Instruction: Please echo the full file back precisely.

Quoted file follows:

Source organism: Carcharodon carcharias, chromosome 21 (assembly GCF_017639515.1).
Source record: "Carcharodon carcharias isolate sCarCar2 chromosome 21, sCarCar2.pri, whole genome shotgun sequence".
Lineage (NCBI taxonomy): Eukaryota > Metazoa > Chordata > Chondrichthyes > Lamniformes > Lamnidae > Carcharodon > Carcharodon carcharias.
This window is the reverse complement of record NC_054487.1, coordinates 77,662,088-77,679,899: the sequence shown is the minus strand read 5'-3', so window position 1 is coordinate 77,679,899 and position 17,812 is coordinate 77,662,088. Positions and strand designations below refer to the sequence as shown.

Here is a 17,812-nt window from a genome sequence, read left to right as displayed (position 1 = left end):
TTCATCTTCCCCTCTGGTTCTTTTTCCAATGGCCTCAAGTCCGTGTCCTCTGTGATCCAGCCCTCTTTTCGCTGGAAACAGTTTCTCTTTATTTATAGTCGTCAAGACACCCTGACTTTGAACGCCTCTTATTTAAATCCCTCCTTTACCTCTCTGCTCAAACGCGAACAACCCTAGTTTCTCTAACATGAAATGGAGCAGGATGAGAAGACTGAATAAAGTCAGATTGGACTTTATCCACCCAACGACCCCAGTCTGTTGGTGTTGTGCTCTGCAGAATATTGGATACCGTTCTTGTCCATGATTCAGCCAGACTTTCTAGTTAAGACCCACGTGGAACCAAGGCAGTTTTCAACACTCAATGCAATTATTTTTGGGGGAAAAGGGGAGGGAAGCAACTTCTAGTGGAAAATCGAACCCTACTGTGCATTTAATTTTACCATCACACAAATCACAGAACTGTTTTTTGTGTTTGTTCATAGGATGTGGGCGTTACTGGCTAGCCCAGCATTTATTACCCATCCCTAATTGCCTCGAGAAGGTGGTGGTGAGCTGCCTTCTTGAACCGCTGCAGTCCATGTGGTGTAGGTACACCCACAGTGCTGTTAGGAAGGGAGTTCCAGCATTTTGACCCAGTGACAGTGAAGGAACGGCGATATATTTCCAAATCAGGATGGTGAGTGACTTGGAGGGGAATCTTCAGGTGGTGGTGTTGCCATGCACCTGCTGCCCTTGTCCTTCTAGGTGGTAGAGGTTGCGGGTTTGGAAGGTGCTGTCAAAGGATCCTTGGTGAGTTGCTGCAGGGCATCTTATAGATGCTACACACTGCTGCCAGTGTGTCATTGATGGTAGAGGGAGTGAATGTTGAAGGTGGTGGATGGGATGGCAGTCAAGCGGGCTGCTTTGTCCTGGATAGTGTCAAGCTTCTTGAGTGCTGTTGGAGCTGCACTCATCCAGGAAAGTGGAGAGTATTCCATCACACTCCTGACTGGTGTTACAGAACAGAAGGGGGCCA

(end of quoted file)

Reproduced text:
Source organism: Carcharodon carcharias, chromosome 21 (assembly GCF_017639515.1).
Source record: "Carcharodon carcharias isolate sCarCar2 chromosome 21, sCarCar2.pri, whole genome shotgun sequence".
Lineage (NCBI taxonomy): Eukaryota > Metazoa > Chordata > Chondrichthyes > Lamniformes > Lamnidae > Carcharodon > Carcharodon carcharias.
This window is the reverse complement of record NC_054487.1, coordinates 77,662,088-77,679,899: the sequence shown is the minus strand read 5'-3', so window position 1 is coordinate 77,679,899 and position 17,812 is coordinate 77,662,088. Positions and strand designations below refer to the sequence as shown.

Here is a 17,812-nt window from a genome sequence, read left to right as displayed (position 1 = left end):
TTCATCTTCCCCTCTGGTTCTTTTTCCAATGGCCTCAAGTCCGTGTCCTCTGTGATCCAGCCCTCTTTTCGCTGGAAACAGTTTCTCTTTATTTATAGTCGTCAAGACACCCTGACTTTGAACGCCTCTTATTTAAATCCCTCCTTTACCTCTCTGCTCAAACGCGAACAACCCTAGTTTCTCTAACATGAAATGGAGCAGGATGAGAAGACTGAATAAAGTCAGATTGGACTTTATCCACCCAACGACCCCAGTCTGTTGGTGTTGTGCTCTGCAGAATATTGGATACCGTTCTTGTCCATGATTCAGCCAGACTTTCTAGTTAAGACCCACGTGGAACCAAGGCAGTTTTCAACACTCAATGCAATTATTTTTGGGGGAAAAGGGGAGGGAAGCAACTTCTAGTGGAAAATCGAACCCTACTGTGCATTTAATTTTACCATCACACAAATCACAGAACTGTTTTTTGTGTTTGTTCATAGGATGTGGGCGTTACTGGCTAGCCCAGCATTTATTACCCATCCCTAATTGCCTCGAGAAGGTGGTGGTGAGCTGCCTTCTTGAACCGCTGCAGTCCATGTGGTGTAGGTACACCCACAGTGCTGTTAGGAAGGGAGTTCCAGCATTTTGACCCAGTGACAGTGAAGGAACGGCGATATATTTCCAAATCAGGATGGTGAGTGACTTGGAGGGGAATCTTCAGGTGGTGGTGTTGCCATGCACCTGCTGCCCTTGTCCTTCTAGGTGGTAGAGGTTGCGGGTTTGGAAGGTGCTGTCAAAGGATCCTTGGTGAGTTGCTGCAGGGCATCTTATAGATGCTACACACTGCTGCCAGTGTGTCATTGATGGTAGAGGGAGTGAATGTTGAAGGTGGTGGATGGGATGGCAGTCAAGCGGGCTGCTTTGTCCTGGATAGTGTCAAGCTTCTTGAGTGCTGTTGGAGCTGCACTCATCCAGGAAAGTGGAGAGTATTCCATCACACTCCTGACTGGTGTTACAGAACAGAAGGGGGCCA